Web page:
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The cause of dyslexia is not clear, although it is probably an inherited (genetic) disorder because it runs in families.
Some studies have shown that people with dyslexia have abnormalities in the functioning of the areas of the brain involved in reading and language.1
Signs of dyslexia vary depending on age. If your child has one or two of the signs, it does not mean that he or she has dyslexia, but having several of the signs listed below may mean that your child should be tested.
A preschool-age child may:
- Talk later than most children.
- Have more difficulty than other children pronouncing words. For example, the child may read aloud "mawn lower" instead of "lawn mower."
- Be slow to add new vocabulary words and unable to recall the right word.
- Have trouble learning the alphabet, numbers, days of the week, colors, shapes, how to spell and write his or her name.
- Have difficulty reciting common nursery rhymes or rhyming words. For example, the child may not be able to think of words that rhyme with the word "boy," such as "joy" or "toy."
- Be slow to develop fine motor skills. For example, your child may take longer than others of the same age to learn how to hold a pencil in the writing position, use buttons and zippers, and brush his or her teeth.
- Have difficulty separating sounds in words and blending sounds to make words.
A child in kindergarten through fourth grade may:
- Have difficulty reading single words that are not surrounded by other words.
- Be slow to learn the connection between letters and sounds.
- Confuse small words such as "at" and "to," or "does" and "goes."
- Make consistent reading and spelling errors, including:
- Letter reversals such as "d" for "b."
- Word reversals such as "tip" for "pit."
- Inversions such as "m" and "w" and "u" and "n."
- Transpositions such as "felt" and "left."
- Substitutions such as "house" and "home."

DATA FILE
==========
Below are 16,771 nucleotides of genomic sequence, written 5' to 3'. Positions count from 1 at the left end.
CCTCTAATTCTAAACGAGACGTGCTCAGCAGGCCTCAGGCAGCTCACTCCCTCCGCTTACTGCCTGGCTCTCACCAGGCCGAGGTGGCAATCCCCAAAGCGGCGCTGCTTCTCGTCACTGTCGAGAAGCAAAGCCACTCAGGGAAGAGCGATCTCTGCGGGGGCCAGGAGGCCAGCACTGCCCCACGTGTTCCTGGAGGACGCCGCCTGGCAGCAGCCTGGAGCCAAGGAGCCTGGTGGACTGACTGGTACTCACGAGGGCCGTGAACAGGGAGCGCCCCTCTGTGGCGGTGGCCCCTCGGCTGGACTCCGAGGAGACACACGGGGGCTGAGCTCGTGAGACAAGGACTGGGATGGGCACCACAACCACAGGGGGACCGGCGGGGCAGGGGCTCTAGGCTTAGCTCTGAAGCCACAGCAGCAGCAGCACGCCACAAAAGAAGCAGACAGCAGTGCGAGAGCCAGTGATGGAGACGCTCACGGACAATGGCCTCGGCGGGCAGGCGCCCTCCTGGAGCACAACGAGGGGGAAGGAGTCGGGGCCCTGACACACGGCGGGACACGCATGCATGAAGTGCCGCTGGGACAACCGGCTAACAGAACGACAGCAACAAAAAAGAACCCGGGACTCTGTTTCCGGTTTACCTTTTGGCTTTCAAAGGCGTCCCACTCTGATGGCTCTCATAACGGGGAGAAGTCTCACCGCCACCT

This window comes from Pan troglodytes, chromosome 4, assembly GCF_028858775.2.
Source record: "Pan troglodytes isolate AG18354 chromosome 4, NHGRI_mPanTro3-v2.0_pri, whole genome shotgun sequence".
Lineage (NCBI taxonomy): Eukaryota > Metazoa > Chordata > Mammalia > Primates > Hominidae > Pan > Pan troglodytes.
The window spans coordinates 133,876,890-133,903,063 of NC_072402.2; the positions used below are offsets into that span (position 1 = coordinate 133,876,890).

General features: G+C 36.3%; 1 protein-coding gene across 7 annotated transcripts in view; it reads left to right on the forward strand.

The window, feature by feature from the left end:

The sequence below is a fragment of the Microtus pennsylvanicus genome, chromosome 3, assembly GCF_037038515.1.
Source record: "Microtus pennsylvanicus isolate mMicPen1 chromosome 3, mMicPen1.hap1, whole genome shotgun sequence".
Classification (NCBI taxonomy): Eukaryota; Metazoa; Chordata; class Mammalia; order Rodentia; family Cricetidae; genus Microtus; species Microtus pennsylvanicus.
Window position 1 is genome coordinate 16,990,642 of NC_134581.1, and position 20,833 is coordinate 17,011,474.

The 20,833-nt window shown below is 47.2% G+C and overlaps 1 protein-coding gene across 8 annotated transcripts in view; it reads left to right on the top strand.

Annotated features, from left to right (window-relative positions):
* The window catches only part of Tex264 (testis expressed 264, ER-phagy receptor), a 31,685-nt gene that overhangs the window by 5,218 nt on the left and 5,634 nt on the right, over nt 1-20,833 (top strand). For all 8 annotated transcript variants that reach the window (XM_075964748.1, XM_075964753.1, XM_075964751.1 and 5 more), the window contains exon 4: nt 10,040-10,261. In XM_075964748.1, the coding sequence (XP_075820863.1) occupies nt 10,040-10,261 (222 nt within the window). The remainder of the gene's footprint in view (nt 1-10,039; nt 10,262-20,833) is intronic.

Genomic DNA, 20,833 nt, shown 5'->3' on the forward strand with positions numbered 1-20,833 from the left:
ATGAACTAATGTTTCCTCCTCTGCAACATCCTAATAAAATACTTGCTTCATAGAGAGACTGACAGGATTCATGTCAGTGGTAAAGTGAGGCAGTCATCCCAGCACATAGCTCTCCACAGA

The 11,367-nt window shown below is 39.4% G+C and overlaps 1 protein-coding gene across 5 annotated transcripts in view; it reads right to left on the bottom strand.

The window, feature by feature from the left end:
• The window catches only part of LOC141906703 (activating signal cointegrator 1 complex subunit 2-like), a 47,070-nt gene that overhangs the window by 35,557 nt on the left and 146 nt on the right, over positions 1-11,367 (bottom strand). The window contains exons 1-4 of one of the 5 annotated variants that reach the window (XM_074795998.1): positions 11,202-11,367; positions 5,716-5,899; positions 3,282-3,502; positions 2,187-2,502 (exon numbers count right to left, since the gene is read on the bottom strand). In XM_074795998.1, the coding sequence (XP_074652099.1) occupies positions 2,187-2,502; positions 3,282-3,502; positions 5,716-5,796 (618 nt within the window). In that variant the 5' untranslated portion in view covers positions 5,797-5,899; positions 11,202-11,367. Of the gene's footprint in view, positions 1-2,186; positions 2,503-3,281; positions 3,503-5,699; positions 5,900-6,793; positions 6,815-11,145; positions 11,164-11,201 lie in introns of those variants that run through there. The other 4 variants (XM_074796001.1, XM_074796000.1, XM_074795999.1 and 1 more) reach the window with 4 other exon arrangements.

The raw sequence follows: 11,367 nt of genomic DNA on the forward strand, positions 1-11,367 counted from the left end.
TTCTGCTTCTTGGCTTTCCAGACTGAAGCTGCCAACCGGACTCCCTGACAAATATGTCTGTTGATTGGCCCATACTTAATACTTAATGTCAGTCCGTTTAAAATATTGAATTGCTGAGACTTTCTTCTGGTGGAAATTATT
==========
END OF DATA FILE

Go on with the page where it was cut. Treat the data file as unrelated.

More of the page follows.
A child in fifth through eighth grade may:
- Read at a lower level than expected.
- Reverse letter sequence such as "soiled" for "solid," "left" for "felt."
- Be slow to recognize and learn prefixes, suffixes, root words, and other reading and spelling strategies.
- Have difficulty spelling, and he or she may spell the same word differently on the same page.
- Avoid reading aloud.
- Have trouble with word problems in math.
- Write with difficulty or have illegible handwriting. His or her pencil grip may be awkward, fistlike, or tight.
- Avoid writing.
- Have slow or poor recall of facts.
Students in high school and college may:
- Read very slowly with many inaccuracies.
- Continue to spell incorrectly or frequently spell the same word differently in a single piece of writing.
- Avoid tests that require reading and writing, and procrastinate on reading and writing tasks.
- Have trouble preparing summaries and outlines for classes.
- Work intensely on reading and writing tasks.
- Have poor memory skills and complete assigned work more slowly than expected.
- Have an inadequate vocabulary and be unable to store much information from reading.
Adults with dyslexia may:
- Hide reading problems.
- Spell poorly or rely on others to spell for them.
- Avoid writing or not be able to write at all.
- Be very competent in oral language.
- Rely on memory rather than on reading information.
- Have good "people" skills and be very good at "reading" people (intuitive).
- Have spatial thinking skills. Examples of professionals who need spatial thinking abilities include engineers, architects, designers, artists and craftspeople, mathematicians, physicists, physicians (especially orthopedists, surgeons), and dentists.
- Often work in a job that is well below their intellectual capacities.
- Have difficulty with planning and organization.
- Be entrepreneurs, although lowered reading skills may result in difficulty maintaining a successful business.